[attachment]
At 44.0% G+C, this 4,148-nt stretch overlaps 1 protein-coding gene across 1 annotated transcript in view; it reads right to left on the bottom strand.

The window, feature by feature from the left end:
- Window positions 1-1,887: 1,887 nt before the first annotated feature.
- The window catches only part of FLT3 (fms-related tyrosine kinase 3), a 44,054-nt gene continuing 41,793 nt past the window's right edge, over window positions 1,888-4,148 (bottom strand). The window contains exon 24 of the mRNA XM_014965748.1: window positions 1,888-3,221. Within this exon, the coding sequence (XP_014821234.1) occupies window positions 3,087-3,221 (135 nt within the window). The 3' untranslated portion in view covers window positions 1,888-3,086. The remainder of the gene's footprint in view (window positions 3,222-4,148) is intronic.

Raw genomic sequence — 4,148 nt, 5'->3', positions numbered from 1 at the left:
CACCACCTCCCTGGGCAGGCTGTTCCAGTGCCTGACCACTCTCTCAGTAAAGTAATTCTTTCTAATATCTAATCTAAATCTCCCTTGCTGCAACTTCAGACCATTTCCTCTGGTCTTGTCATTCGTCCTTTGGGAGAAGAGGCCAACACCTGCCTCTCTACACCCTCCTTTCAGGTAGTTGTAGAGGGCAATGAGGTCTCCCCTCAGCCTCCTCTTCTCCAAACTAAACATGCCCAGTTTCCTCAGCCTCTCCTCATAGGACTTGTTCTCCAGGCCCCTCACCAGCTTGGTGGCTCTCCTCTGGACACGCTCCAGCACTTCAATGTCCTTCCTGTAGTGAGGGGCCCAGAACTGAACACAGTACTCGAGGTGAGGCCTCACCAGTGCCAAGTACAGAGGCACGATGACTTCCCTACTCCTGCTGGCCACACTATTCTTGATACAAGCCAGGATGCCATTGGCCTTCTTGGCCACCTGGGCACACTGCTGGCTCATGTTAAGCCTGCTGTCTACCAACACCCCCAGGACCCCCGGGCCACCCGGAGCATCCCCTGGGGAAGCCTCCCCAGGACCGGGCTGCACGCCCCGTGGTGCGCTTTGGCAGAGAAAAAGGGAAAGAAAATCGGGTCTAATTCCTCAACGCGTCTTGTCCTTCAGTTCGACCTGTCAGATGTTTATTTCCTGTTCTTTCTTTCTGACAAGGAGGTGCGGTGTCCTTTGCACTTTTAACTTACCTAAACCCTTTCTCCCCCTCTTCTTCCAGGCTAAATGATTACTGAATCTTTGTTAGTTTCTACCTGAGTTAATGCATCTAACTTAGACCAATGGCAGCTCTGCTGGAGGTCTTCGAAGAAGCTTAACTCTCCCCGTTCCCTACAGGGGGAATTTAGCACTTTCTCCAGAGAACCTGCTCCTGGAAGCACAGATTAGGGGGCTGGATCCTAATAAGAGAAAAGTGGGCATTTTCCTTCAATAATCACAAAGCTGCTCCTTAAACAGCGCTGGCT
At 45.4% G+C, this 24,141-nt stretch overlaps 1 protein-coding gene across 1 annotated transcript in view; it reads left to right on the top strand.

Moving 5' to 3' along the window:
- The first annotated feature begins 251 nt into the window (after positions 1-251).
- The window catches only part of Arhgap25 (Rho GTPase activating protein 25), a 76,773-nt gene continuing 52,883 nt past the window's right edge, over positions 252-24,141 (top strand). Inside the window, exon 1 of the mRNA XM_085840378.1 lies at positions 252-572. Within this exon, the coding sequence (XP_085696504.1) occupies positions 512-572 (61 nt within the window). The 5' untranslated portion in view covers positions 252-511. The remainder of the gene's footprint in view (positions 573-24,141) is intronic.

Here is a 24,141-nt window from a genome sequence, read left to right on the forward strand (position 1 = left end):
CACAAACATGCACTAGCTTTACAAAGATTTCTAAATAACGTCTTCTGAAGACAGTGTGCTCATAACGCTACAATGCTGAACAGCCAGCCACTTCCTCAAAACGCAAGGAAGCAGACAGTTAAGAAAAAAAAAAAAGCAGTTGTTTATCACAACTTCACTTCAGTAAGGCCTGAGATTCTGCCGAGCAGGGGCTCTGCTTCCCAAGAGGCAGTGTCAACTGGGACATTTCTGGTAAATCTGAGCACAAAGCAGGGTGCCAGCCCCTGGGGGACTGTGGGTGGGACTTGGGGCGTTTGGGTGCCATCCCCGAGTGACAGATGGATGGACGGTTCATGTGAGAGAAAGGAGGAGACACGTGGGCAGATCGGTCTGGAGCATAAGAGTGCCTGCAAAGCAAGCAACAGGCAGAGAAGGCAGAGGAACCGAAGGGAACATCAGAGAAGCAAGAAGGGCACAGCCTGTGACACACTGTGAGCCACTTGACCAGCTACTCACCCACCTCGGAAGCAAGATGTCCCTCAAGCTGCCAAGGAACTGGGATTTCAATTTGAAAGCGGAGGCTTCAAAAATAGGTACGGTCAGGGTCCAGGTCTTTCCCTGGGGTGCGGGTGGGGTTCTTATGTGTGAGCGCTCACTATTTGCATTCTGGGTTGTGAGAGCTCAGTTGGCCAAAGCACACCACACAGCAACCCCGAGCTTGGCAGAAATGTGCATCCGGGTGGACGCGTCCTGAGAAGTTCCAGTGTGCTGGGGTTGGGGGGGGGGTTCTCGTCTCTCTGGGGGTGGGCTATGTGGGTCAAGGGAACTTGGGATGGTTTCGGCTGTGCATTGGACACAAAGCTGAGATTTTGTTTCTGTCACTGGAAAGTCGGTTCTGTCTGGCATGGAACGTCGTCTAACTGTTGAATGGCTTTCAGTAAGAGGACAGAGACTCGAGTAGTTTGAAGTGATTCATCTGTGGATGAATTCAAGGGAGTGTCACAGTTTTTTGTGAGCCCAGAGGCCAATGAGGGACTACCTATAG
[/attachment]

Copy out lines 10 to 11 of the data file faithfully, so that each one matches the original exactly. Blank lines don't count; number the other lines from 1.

- The window catches only part of Arhgap25 (Rho GTPase activating protein 25), a 76,773-nt gene continuing 52,883 nt past the window's right edge, over positions 252-24,141 (top strand). Inside the window, exon 1 of the mRNA XM_085840378.1 lies at positions 252-572. Within this exon, the coding sequence (XP_085696504.1) occupies positions 512-572 (61 nt within the window). The 5' untranslated portion in view covers positions 252-511. The remainder of the gene's footprint in view (positions 573-24,141) is intronic.

Here is a 24,141-nt window from a genome sequence, read left to right on the forward strand (position 1 = left end):